Risk of Alzheimer's Disease Among Senior Medicare Beneficiaries Treated With Androgen Deprivation Therapy for Prostate Cancer

J Clin Oncol. 2017 Oct 20;35(30):3401-3409. doi: 10.1200/JCO.2017.72.6109. Epub 2017 Aug 25.


Purpose To assess the relative risk of Alzheimer's disease (AD) among patients with prostate cancer who received androgen deprivation therapy (ADT), after adjustment for other cancer therapies. Methods Data from demographics, survival, diagnoses codes, procedure codes, and other information about beneficiaries age 67 years or older in the Medicare claims database was assessed to determine the unadjusted and adjusted risks of AD and of dementia from ADT. The prespecified survival analysis method was competing risk regression. Results Of the 1.2 million fee-for-service Medicare beneficiaries who developed prostate cancer in 2001 to 2014, 35% received ADT. Of these, 109,815 (8.9%) and 223,765 (18.8%) developed AD and dementia, respectively, and 26% to 33% died without either outcome. Unadjusted rates of AD and all-cause mortality per 1,000 patient-years were higher among ADT recipients; the unadjusted rates of AD were 17.0 and 15.5 per 1,000 person-years in recipients and nonrecipients, respectively, and the unadjusted rates of all-cause mortality were 73.0 and 51.6 per 1,000 person-years, respectively. The unadjusted rates for dementia in ADT recipients versus nonrecipients were 38.5 and 32.9, respectively, and the unadjusted rates of mortality were 60.2 versus 40.4, respectively. However, after analysis was adjusted for other cancer therapies and other covariates, patients with ADT treatment had no increased risk of AD (subdistribution hazard ratio [SHR], 0.98; 95% CI, 0.97 to 0.99) and had only a miniscule (1%) risk of dementia (SHR, 1.01; 95% CI, 1.01 to 1.02); patients treated with ADT were more likely to die before progression to AD (SHR, 1.24; 95% CI, 1.23 to 1.24) or dementia (SHR, 1.26; 95% CI, 1.25 to 1.26). The risks of AD and dementia were not associated with duration of ADT (ie, no dose effect). Other secondary analyses confirmed these results. Conclusion These data suggest that ADT treatment has no hazard for AD and no meaningful hazard for dementia among men age 67 years or older who are enrolled in Medicare.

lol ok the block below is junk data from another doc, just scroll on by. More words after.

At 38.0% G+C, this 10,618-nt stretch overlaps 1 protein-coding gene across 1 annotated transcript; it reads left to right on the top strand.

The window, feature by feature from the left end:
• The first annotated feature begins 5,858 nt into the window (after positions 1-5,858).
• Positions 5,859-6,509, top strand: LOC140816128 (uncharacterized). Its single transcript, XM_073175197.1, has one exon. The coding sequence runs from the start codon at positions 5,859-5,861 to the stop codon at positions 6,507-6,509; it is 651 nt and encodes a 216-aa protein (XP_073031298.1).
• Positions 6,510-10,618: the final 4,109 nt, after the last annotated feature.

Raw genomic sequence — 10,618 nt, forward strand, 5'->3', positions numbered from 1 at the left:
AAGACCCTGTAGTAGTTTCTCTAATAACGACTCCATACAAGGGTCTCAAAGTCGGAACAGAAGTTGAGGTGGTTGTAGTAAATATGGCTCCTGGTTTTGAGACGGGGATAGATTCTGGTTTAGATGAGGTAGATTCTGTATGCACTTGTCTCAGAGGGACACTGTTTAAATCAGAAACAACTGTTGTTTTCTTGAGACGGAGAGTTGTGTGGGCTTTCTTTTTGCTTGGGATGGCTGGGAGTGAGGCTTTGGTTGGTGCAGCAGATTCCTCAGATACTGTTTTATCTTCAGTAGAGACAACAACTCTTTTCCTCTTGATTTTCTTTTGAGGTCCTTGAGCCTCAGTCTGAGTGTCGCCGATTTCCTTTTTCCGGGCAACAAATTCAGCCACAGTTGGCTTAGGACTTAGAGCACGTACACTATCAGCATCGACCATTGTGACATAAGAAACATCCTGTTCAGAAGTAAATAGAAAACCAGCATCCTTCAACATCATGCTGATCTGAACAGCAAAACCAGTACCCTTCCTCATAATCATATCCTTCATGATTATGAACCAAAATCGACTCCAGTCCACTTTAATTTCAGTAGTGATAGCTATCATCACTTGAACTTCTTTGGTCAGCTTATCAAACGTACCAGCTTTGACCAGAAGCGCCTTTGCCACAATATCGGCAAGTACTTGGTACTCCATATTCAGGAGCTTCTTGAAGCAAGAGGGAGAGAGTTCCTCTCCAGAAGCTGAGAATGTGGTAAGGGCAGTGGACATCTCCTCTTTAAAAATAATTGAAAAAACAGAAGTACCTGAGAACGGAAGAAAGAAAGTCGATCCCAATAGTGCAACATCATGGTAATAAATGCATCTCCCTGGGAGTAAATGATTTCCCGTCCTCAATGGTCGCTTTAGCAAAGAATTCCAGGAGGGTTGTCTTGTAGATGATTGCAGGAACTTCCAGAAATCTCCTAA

Publication types

  • Observational Study

MeSH terms

  • Aged
  • Aged, 80 and over
  • Alzheimer Disease / chemically induced
  • Alzheimer Disease / diagnosis*
  • Androgen Antagonists / adverse effects
  • Androgen Antagonists / therapeutic use*
  • Cause of Death
  • Cohort Studies
  • Dementia / chemically induced
  • Dementia / diagnosis
  • Humans
  • Male
  • Medicare / statistics & numerical data*
  • Propensity Score
  • Proportional Hazards Models
  • Prostatic Neoplasms / drug therapy*
  • Risk Assessment / methods
  • Risk Assessment / statistics & numerical data
  • Risk Factors
  • Survival Analysis
  • United States


  • Androgen Antagonists